Among European operators, Telefonica hosted a metaverse day in October, during which it updated analysts on various acquisitions, alliances and innovations. Meanwhile, Orange Spain opened a store in the metaverse where customers are served by a sales representative in the form of an avatar.
Satellite-Direct-to-Phone Market Turns Heads
This year, CCS Insight has closely tracked the progress of US provider AST SpaceMobile, which is developing what it says is the first space-based cellular broadband network accessible directly by standard mobile phones in use today (see Space Shot). The company’s biggest news this year was the launch of its BlueWalker 3 test satellite in October.
Around the same time, T-Mobile US confirmed a partnership with SpaceX to offer satellite connectivity directly to mobile phones using the T-Mobile network. And just weeks later, Apple outlined a service to send emergency messages by satellite from its latest iPhone 14 series (see Instant Insight: Apple Unveils Strong Portfolio Update to Keep Pressure on Rivals). Other smartphone brands, namely Huawei and Bullitt, have made similar moves.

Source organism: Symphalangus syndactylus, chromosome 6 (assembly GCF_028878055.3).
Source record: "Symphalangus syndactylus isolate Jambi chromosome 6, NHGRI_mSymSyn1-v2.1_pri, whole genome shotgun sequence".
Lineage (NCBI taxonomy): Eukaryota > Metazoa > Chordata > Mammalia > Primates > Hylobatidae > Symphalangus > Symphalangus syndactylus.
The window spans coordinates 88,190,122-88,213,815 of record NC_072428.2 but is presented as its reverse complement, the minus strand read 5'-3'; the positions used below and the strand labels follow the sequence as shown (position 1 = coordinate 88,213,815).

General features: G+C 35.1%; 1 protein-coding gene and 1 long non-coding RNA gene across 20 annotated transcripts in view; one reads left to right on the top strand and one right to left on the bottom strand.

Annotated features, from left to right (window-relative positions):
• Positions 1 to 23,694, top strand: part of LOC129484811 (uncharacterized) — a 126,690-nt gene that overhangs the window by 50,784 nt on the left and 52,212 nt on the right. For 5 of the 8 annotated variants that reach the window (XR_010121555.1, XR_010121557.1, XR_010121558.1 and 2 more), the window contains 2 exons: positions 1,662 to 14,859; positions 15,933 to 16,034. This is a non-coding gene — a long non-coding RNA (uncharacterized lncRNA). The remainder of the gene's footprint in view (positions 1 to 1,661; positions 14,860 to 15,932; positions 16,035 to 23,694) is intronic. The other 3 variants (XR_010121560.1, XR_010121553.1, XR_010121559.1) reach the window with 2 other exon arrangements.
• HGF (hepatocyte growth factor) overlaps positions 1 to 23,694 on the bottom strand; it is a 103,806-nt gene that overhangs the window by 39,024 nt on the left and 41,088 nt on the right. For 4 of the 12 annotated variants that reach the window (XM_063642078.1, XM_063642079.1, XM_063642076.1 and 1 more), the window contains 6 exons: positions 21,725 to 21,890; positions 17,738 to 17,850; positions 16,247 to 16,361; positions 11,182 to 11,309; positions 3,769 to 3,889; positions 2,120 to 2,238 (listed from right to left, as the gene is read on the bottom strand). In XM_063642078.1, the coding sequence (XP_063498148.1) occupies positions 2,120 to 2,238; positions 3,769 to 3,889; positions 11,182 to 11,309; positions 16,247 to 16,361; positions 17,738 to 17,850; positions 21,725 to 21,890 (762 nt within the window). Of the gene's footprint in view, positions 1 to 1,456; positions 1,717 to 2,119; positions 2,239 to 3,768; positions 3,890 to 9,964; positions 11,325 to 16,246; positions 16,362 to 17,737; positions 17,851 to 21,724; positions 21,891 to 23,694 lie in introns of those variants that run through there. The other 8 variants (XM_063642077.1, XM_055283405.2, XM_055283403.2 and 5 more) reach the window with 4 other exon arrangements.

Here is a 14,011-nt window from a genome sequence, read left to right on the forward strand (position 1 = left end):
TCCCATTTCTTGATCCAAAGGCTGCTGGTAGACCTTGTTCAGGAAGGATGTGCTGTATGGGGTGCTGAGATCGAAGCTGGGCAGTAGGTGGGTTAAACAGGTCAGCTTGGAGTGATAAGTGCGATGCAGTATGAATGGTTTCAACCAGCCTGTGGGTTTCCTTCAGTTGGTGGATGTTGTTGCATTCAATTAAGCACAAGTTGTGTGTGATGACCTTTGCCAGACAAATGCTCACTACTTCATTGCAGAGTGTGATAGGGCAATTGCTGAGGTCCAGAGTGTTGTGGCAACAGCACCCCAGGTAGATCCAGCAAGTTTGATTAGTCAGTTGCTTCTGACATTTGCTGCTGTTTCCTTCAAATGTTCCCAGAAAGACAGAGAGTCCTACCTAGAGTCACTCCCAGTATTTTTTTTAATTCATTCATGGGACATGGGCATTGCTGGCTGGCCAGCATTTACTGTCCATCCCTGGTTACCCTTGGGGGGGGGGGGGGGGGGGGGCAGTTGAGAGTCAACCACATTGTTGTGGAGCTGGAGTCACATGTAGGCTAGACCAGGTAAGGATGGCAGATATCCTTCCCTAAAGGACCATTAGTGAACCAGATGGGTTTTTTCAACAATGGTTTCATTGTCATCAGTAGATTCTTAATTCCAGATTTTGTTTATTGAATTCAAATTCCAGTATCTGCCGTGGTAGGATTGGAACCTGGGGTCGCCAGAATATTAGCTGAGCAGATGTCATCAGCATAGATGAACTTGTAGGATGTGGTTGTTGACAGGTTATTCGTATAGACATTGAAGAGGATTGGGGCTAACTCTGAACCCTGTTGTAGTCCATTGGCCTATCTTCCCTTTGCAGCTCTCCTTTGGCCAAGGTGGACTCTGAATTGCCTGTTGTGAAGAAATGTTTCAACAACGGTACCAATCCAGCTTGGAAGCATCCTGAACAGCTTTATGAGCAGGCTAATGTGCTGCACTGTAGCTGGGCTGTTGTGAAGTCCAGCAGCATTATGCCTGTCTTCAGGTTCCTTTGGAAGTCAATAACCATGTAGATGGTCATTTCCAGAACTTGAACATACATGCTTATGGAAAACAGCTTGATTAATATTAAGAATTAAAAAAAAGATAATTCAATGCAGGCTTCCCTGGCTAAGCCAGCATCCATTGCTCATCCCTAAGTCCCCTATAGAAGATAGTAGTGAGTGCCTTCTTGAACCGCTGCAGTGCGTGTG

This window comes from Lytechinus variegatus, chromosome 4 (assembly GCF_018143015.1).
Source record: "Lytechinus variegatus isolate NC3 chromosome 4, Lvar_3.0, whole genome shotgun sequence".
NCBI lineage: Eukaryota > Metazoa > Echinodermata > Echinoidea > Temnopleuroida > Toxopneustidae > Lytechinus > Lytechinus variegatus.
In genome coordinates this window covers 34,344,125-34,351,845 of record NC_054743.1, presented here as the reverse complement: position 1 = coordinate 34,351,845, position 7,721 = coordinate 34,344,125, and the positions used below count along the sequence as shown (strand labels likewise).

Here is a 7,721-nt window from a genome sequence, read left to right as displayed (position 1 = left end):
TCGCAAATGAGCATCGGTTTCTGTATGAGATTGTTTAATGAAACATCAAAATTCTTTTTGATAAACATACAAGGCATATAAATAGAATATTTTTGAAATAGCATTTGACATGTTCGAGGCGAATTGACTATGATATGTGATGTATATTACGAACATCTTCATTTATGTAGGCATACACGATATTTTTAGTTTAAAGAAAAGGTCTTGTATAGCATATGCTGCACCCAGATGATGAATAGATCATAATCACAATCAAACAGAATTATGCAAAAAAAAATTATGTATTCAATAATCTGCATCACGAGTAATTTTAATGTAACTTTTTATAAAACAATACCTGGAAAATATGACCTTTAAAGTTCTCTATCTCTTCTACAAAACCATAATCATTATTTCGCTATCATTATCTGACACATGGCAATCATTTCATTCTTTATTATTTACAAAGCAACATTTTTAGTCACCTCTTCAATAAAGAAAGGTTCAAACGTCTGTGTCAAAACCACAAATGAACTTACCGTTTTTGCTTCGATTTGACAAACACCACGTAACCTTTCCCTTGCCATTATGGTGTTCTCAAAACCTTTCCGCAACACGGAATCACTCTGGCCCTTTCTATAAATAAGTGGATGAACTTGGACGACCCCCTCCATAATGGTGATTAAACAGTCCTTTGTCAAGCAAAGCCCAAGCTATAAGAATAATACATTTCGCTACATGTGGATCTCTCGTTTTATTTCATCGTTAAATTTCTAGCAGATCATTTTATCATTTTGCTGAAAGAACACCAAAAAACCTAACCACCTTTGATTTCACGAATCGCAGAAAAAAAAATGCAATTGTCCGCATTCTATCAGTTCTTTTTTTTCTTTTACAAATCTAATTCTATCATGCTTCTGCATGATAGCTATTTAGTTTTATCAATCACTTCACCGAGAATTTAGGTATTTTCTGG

E-SIM in the Spotlight
The concept of an e-SIM has been around for more than a decade, but implementation has been dragged by resistance among mobile providers to support the technology.
This is all set to change following Apple’s recent announcement of an e-SIM-only iPhone for the US. I expect the move to trigger radical long-term changes in customers’ purchasing behavior and eventually rewrite the way people use their devices and engage with operators.
Although not the first smartphone-maker to support e-SIM, Apple’s huge sales volumes means this must surely be the tipping point for the technology. If the move is successful in the US, expect Apple to take the approach to advanced markets in Europe and beyond with future models.
An Insight Report evaluating Apple’s move and its impact for consumers will be published in the coming weeks. Non-customers can contact CCS Insight for how to obtain a copy.